Circuit breakers are essentially
Right Answer is:
Current carrying contacts called electrodes
Circuit breakers (CBs) are mechanical systems designed to close or open an electrical circuit under normal or abnormal conditions. A relay senses the abnormal condition and sends a tripping signal to the circuit breaker for operation. The maximum value of current that a circuit breaker can interrupt without any damage is known as rupturing or interrupting current. A circuit breaker has two contacts: fixed contact and moving contact. During normal conditions, the contacts are in the closed position, whereas during abnormal conditions the contacts move to interrupt the circuit that results in an arc between the contact, as shown in Figure The circuit breakers are rated in MVA, and heavy-duty circuit breakers interrupt several thousand amperes of high short circuit currents.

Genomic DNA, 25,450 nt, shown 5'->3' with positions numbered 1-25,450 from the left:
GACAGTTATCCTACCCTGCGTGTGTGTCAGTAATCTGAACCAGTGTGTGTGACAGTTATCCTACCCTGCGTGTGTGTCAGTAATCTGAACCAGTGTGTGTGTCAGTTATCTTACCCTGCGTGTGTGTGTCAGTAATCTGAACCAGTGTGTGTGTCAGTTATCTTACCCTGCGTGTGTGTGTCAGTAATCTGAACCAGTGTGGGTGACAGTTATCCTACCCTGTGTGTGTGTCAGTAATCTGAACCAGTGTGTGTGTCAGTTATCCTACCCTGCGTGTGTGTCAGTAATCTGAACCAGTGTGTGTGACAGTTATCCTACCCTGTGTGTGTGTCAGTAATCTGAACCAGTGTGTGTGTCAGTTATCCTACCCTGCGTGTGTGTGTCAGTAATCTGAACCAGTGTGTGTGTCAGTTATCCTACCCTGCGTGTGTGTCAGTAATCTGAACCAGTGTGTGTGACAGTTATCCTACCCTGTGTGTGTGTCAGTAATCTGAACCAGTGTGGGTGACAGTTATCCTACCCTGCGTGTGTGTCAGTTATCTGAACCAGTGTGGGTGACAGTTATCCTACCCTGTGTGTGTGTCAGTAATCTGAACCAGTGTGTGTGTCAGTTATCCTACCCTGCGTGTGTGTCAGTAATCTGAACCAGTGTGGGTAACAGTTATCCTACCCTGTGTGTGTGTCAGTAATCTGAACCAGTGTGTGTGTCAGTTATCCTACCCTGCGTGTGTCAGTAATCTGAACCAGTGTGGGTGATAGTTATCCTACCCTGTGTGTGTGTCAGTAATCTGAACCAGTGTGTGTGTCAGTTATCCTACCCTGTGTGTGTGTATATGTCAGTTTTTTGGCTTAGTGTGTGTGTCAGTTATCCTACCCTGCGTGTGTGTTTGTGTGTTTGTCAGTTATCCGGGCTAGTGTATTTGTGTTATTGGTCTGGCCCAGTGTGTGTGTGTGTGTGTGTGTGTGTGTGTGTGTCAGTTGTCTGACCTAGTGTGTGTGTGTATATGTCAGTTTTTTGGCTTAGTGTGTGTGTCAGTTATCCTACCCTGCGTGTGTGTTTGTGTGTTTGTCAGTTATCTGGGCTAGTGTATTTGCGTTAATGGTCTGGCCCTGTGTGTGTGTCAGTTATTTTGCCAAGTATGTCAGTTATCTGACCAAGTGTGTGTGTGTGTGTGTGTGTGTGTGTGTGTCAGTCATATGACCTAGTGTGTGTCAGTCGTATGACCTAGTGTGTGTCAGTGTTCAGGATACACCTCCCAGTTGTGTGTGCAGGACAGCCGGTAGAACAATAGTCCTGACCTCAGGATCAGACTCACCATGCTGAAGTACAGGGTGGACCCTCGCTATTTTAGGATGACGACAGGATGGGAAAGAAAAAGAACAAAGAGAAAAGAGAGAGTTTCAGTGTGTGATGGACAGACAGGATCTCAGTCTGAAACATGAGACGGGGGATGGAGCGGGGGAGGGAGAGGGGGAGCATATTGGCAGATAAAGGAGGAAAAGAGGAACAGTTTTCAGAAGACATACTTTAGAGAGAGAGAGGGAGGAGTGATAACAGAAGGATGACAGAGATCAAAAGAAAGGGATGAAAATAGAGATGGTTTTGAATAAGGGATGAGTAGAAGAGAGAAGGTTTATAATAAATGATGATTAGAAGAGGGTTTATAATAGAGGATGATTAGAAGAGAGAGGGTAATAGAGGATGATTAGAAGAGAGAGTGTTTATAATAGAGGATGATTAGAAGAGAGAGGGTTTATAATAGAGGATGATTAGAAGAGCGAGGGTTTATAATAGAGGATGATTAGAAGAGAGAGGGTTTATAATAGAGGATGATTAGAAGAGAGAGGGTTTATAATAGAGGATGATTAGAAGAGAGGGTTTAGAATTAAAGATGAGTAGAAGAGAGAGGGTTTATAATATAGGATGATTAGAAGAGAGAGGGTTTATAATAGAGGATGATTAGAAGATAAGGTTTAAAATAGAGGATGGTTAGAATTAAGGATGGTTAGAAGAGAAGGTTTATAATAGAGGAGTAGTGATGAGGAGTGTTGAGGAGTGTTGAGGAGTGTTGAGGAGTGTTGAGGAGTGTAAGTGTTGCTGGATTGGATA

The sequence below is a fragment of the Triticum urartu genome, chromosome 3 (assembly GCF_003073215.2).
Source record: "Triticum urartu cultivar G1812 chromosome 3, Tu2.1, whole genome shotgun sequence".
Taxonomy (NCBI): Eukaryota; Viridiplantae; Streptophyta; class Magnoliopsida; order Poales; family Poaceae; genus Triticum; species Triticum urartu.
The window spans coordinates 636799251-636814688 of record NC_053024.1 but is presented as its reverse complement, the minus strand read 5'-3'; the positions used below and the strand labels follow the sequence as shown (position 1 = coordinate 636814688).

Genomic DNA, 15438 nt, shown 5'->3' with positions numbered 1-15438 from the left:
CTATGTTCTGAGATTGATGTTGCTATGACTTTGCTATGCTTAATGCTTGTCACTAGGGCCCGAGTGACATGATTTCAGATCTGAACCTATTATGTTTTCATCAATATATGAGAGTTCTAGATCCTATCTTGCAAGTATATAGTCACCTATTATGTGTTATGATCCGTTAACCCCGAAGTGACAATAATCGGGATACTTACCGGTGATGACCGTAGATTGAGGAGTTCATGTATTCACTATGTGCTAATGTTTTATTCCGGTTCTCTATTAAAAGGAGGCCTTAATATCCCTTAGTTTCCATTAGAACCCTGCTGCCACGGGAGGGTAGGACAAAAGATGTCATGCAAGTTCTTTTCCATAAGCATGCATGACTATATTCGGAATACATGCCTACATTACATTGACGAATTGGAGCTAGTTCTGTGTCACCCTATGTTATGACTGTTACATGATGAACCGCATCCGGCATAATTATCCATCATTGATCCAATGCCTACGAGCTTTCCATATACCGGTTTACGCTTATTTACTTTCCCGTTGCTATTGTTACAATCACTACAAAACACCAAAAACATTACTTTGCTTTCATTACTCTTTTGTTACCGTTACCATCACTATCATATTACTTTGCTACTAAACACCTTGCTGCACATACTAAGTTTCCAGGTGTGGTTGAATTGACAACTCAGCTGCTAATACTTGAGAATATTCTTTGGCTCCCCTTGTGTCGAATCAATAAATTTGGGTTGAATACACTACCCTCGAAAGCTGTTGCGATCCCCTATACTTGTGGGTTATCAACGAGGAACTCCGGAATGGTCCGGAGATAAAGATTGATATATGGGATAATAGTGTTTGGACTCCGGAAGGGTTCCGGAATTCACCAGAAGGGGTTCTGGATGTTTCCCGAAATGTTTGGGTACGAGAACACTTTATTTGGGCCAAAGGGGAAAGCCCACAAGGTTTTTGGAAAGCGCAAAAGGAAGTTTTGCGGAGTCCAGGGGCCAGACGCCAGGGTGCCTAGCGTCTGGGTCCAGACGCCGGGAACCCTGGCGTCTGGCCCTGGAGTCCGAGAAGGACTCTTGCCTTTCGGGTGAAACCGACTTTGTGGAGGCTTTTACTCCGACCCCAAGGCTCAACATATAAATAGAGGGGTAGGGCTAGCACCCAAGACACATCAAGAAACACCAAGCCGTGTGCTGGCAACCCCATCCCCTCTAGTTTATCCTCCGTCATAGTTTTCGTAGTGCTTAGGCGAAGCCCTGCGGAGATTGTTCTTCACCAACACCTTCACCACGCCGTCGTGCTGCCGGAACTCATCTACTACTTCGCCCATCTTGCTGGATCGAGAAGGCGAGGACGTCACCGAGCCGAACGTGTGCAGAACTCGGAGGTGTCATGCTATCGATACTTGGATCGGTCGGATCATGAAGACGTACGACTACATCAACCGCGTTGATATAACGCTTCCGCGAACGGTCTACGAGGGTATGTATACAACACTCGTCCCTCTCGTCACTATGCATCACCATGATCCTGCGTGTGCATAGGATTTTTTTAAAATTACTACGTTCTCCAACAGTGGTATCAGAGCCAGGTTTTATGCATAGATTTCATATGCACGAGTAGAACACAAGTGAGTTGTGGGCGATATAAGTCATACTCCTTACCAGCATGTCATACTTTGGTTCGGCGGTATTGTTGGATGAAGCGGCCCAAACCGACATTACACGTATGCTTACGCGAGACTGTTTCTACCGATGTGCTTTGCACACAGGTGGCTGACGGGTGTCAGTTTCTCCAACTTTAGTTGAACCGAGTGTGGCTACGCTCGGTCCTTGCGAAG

Electrodes are the current-carrying contacts in the circuit breaker. They remain closed under normal conditions and separate to interrupt the circuit during abnormal conditions. When the current-carrying contacts separate, an arc forms. When the electrodes move the area of contact decreases. The high magnitude fault current causes an increase in current density which in turn increases the temperature between electrodes. The heat between the contacts has the ability to strike the electrons from air molecules or ionize the air surrounding the electrodes. This avalanche of free electrons in the medium is sufficient to carry charges and results in arc strikes. The arc has a low resistance path; therefore the current in the circuit remains continuous as long as the arc is sustained.